Guest Blog: Unspoken Truths of Motherhood in an Asian Community
by Minaz (@xminzi)
For as long as I can remember, the question “what will people say?” was so part of everyday life, that it almost seemed normal to take into account what others thought of you. To base your opinion of yourself on what people thought of you. Reputation is king: you would do whatever it took to make sure your reputation was untainted. I might sound extreme but that is the present reality within the Asian communities.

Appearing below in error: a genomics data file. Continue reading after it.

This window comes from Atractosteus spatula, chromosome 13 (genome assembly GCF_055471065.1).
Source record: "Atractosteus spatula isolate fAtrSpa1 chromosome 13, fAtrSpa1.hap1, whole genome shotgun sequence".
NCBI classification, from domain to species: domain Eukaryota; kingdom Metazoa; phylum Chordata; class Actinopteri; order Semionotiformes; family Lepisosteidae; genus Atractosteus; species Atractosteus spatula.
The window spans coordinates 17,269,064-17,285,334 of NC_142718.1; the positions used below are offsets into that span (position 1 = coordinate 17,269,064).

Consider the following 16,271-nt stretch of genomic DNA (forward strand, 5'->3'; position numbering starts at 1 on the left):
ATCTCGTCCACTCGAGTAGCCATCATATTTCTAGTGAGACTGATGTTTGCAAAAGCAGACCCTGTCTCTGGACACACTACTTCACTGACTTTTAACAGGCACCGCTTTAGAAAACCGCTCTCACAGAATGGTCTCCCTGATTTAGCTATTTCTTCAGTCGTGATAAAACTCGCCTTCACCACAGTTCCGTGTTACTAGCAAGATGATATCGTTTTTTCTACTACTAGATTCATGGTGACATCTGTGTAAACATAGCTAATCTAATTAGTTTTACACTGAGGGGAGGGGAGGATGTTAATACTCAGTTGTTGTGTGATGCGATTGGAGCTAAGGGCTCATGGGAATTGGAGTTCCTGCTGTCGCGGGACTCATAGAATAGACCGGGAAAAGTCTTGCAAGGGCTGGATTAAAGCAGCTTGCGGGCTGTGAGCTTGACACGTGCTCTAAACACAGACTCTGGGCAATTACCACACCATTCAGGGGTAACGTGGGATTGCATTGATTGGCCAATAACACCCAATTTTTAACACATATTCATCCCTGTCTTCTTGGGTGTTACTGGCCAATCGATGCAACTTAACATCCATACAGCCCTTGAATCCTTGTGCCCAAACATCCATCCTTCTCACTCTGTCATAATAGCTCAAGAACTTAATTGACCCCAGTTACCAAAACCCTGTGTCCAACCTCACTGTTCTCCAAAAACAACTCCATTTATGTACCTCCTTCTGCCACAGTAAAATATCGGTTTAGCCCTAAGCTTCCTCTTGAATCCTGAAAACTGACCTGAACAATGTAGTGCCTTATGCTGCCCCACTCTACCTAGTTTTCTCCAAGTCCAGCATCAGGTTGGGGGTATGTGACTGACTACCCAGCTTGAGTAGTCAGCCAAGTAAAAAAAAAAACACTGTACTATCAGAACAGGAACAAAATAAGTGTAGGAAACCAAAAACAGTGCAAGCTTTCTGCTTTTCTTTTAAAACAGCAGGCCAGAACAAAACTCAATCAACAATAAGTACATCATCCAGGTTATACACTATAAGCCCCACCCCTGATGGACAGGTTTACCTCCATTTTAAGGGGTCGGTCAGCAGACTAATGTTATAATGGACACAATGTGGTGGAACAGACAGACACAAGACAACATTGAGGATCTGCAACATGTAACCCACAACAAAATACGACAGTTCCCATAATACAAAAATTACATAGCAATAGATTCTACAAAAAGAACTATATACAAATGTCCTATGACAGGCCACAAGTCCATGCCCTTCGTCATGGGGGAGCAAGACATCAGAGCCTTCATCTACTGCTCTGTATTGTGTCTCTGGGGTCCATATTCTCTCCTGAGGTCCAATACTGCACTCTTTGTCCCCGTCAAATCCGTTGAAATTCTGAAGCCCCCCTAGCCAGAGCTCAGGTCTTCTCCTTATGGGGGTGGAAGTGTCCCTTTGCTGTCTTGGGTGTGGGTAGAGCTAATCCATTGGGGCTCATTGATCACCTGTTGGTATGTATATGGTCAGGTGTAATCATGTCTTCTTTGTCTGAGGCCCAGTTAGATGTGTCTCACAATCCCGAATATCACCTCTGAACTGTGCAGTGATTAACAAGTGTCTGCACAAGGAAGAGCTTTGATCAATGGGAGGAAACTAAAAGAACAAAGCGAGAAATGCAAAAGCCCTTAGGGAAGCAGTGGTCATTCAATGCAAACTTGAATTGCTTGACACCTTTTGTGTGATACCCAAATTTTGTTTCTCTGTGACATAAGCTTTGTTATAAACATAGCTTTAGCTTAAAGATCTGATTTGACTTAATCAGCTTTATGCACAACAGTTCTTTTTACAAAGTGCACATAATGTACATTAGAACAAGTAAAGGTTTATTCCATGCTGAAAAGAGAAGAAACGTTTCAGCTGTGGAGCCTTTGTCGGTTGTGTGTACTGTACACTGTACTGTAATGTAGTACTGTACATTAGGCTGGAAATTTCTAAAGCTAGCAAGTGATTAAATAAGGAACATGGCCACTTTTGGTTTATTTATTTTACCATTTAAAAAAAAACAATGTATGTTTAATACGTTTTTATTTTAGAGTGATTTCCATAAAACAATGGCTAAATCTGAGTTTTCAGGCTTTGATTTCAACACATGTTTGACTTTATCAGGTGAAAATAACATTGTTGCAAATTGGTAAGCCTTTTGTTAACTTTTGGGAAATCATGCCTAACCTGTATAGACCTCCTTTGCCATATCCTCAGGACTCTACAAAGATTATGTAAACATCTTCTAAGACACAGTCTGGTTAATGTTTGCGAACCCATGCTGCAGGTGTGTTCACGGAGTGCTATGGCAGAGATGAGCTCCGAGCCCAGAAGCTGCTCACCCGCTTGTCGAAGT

Judgement and comparison are prevalent in all societies. Especially with the boom of social media. It is so easy to judge someone based on what they say, or what they look like, without ever knowing who they are and what they stand for. However, I personally feel that is especially more apparent in Asian communities. Criticism and judgement are so blatant and destructive because it is done with the perceived intention of “I am telling you because I care” and “I want what is best for you”. As if someone set out a list of invisible rules and has passed it down through the generations. You are meant to be married at a certain age, you are meant to have kids are a certain age, you are meant to raise them in a particular way because that’s just how it is done. I suppose it was easier for me to drown out the noise; mainly due to the way I was brought up. I was one of the lucky ones with a strong mother who challenged the notion of judgement and comparison. She encouraged me to choose my experiences in childhood, not to just follow the trends, but to follow my own path even if it was not the most walked upon. She shielded me from so much and I owe her my sanity!